Previous article Table of Contents  Next article

CASE REPORT
Year : 2020  |  Volume : 14  |  Issue : 4  |  Page : 528-530

Erector spinae plane block in various abdominal surgeries: A case series


University Clinic for TOARILUC, Department of Anesthesia and Intensive Care, Medical Faculty, University “Ss. Cyril and Methodius” - Skopje, Macedonia

Correspondence Address:
Dr. Toleska Marija
University Clinic for TOARILUC, Faculty of Medicine, University “Ss. Cyril and Methodius” - Skopje; “Vodnjanska” Str, No.:17, 1000 Skopje
Macedonia
Login to access the Email id

Source of Support: None, Conflict of Interest: None


DOI: 10.4103/sja.SJA_31_20

Rights and Permissions
Date of Submission11-Jan-2020
Date of Acceptance19-Jan-2020
Date of Web Publication24-Sep-2020
 

  Abstract 


Erector spinae plane (ESP) block is a regional anesthesia technique, which provides visceral and somatic analgesia for abdominal surgery; during surgery and in the postoperative period. The local anesthetic is injected between the erector spinae muscle and the transverse process and it spreads cranially and caudally into the paravertebral space, affecting the ventral and dorsal branches of the thoracic spinal nerves and the rami communicants that contain sympathetic nerve fibers. ESP block can replace thoracic epidural anesthesia and has a better analgesic effect compared to other plane blocks that are used in abdominal surgery. We described six case series of successfully performed ESP block for postoperative analgesia in various abdominal surgeries such as unilateral open inguinal hernia repair with a supraumbilical hernia, ileostomy reversal surgery, open diaphragmatic hernia repair, laparoscopic cholecystectomy, and abdominal abscess evacuation.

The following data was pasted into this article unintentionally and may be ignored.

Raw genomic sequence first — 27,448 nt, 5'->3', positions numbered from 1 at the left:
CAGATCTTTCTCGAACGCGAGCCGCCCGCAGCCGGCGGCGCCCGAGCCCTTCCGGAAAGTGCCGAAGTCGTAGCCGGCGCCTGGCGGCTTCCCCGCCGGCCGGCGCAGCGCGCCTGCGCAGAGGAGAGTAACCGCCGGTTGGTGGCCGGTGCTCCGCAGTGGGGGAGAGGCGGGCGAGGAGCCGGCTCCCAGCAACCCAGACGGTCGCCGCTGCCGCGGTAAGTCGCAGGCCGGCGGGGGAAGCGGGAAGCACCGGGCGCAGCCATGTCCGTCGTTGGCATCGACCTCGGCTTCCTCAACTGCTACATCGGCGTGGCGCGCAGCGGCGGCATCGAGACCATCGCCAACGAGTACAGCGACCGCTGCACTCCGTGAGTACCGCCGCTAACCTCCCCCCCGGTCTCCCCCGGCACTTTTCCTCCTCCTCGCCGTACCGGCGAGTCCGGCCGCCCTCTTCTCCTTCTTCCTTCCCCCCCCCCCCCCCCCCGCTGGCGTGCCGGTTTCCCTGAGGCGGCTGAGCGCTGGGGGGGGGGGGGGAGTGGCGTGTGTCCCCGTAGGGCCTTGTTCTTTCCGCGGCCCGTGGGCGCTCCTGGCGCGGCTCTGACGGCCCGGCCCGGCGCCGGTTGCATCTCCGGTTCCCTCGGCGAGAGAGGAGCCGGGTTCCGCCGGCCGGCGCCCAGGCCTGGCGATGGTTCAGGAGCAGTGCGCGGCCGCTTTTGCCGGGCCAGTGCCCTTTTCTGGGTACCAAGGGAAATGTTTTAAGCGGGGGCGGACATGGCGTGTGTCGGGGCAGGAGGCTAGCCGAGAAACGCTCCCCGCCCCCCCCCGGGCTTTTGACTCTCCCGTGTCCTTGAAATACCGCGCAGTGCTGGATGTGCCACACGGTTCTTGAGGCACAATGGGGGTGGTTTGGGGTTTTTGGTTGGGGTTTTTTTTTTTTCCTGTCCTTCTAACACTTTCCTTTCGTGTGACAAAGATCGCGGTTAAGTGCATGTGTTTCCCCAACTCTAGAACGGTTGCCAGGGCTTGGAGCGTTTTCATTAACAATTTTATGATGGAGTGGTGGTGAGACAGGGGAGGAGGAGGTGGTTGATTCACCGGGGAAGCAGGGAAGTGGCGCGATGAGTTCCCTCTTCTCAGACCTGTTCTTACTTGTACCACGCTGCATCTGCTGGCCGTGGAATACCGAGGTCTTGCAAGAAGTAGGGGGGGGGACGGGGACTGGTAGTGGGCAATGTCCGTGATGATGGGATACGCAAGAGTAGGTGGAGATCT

Keywords: Abdominal surgery; analgesia; erector spinae plane block; postoperative pain


How to cite this article: